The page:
The IMF is up against a contract killer who makes decisions at random at the last minute to ensure his moves are unpredictable. As Barney stands in for the intended victim, the IMF must prepare for ...
Sam McCloud is a Marshal from a Taos, New Mexico, who takes a temporary assignment in the New York City Police. His keen sense of detail and detecting subtle clues, learned from his experience, enable him to nab unsuspecting criminals despite his unbelieving boss.
Jim Phelps is the head of a super-secret government agency ("Impossible Missions"), and is often given secret anonymous covert missions to attempt; quite often they are unmasking of criminals or the rescuing of hostages. He picks his team depending on which tasks need to be done. One thing is vital on an Impossible Mission: the mission must be carried out in entire secrecy, often relying on high-tech equipment and elaborate deceptions. Written by
Murray Chapman <email@example.com>
Only 120 missions include the famous warning that the tape will "self-destruct". Five say that the tape will "decompose", one says that it will "destroy itself", twelve instruct Briggs or Phelps to "dispose of" the recording, seven tell them to "destroy" it, and three contain no instructions, but Phelps destroys the recording anyway. The remaining fifteen missions contain no recorded briefing at all. See more »
In numerous episodes they load the villain's gun with blanks or give them a gun with some blanks and some real cartridges. Anyone who has ever fired a handgun would immediately notice the difference. Blanks make noise but have no recoil, real cartridges cause a recoil "kick" when fired. See more »
During the first season, Martin Landau was credited as a special guest star. This was because Landau refused to sign a standard five-year contract, but producer Bruce Geller wanted him badly enough that he agreed to use him on a "guest star" basis. Although Landau ended up appearing in a majority of the Season One episodes, he didn't sign a contract (and then only for a year at a time) until the second season. See more »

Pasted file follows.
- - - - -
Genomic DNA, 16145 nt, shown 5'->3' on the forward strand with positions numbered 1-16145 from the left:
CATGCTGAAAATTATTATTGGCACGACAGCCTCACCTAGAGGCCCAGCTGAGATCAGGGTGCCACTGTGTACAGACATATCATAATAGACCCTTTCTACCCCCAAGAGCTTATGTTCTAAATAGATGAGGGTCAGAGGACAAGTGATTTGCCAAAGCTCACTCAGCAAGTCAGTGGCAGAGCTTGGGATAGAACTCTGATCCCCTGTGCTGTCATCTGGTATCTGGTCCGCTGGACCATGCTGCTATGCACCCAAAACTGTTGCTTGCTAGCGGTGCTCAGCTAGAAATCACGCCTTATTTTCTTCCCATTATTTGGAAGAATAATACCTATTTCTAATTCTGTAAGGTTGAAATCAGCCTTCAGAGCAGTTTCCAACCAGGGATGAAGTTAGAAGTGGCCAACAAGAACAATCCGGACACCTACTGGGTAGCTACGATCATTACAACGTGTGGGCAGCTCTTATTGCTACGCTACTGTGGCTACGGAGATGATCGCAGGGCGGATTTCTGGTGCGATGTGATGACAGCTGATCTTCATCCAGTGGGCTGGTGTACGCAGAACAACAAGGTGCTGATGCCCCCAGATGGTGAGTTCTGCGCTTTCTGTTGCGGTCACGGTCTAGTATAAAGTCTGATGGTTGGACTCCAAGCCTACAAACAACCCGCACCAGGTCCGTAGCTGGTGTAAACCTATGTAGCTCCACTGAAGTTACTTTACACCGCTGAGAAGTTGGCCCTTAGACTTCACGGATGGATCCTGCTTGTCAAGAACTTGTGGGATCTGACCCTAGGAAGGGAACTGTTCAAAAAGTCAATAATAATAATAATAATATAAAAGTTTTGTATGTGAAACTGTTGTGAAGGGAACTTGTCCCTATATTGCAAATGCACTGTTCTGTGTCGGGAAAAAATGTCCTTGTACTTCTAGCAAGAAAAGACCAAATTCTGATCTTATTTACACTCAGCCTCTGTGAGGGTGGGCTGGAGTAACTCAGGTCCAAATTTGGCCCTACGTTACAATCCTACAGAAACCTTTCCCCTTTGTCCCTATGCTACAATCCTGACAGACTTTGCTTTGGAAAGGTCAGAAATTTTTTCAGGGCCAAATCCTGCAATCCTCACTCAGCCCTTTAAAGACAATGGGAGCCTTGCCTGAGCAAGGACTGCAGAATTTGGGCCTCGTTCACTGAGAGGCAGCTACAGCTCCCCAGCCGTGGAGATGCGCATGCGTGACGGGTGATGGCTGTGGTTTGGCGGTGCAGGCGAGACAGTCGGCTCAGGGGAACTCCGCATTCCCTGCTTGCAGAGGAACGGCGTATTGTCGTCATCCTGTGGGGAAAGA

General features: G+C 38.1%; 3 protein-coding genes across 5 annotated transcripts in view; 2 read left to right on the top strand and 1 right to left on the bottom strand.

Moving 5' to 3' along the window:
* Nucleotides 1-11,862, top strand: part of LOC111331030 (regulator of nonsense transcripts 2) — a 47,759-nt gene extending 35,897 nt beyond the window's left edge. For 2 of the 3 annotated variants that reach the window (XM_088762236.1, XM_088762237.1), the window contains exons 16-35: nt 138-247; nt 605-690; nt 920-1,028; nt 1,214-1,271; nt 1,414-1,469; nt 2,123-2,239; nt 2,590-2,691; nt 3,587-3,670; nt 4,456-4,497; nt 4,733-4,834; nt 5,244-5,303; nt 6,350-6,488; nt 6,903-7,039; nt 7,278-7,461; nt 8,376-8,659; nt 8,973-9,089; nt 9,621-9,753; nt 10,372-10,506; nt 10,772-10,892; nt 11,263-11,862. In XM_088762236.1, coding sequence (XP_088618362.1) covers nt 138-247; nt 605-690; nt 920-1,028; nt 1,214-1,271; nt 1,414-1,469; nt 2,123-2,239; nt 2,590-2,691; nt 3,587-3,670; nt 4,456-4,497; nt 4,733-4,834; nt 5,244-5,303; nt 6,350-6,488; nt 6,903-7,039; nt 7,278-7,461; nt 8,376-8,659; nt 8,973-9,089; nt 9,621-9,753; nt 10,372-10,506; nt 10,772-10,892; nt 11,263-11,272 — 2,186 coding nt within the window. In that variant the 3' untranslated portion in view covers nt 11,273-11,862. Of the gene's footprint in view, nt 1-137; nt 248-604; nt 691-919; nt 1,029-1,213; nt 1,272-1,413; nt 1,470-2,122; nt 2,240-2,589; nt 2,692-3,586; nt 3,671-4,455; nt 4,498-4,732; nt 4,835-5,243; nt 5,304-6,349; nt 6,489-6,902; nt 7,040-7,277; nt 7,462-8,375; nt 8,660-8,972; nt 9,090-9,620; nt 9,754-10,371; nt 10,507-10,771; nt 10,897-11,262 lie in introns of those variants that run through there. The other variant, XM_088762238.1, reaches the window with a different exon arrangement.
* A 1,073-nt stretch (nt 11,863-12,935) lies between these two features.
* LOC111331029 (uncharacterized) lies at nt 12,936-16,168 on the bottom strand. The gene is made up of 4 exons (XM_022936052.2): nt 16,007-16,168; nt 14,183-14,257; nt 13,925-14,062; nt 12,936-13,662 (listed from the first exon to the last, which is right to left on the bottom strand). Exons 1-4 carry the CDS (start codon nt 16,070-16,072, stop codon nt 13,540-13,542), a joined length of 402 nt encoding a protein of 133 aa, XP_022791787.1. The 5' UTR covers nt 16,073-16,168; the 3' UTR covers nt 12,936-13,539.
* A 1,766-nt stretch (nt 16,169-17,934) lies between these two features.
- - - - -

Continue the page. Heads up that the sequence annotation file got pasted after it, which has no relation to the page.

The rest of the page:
M:I is probably my favorite tv show; at least the only one I will consistantly watch reruns of. I never play the Hill versus Graves game as each actor brought unique characteristics to the show. The same with Martin Landau as Rollin Hand and Leonard Nimoy as Paris. I will say that though Linda Day George and Lesley Anne Warren are good actresses, they never measured up to Barbara Bain for talent and sheer class. I think my favorite episodes are "A Cube of Sugar", "The Seal" (with the cat as an integral part of the plan, "The Heir Apparent" and "The Mind of Stefan Miklos". It's very hard to pick favorites though, because each episode has its' own quirks and charms.
What made M:I stand out is that it depended not on gimmicks and special effects but on the talent and believability of the actors. The props and makeup were also believable. I think that's why the movies don't measure up to the original series. Add in the ridiculous plot line that Jim Phelps could ever be the bad guy and they've completely lost it. The second movie would have been alright if it hadn't been a Mission: Impossible knock-off. The writers and producers forgot that there was an M:I team, not a single player.
All in all, Mission: Impossible set the standard for all other series of this sort, and few have come close to the bar, and none have surpassed it.
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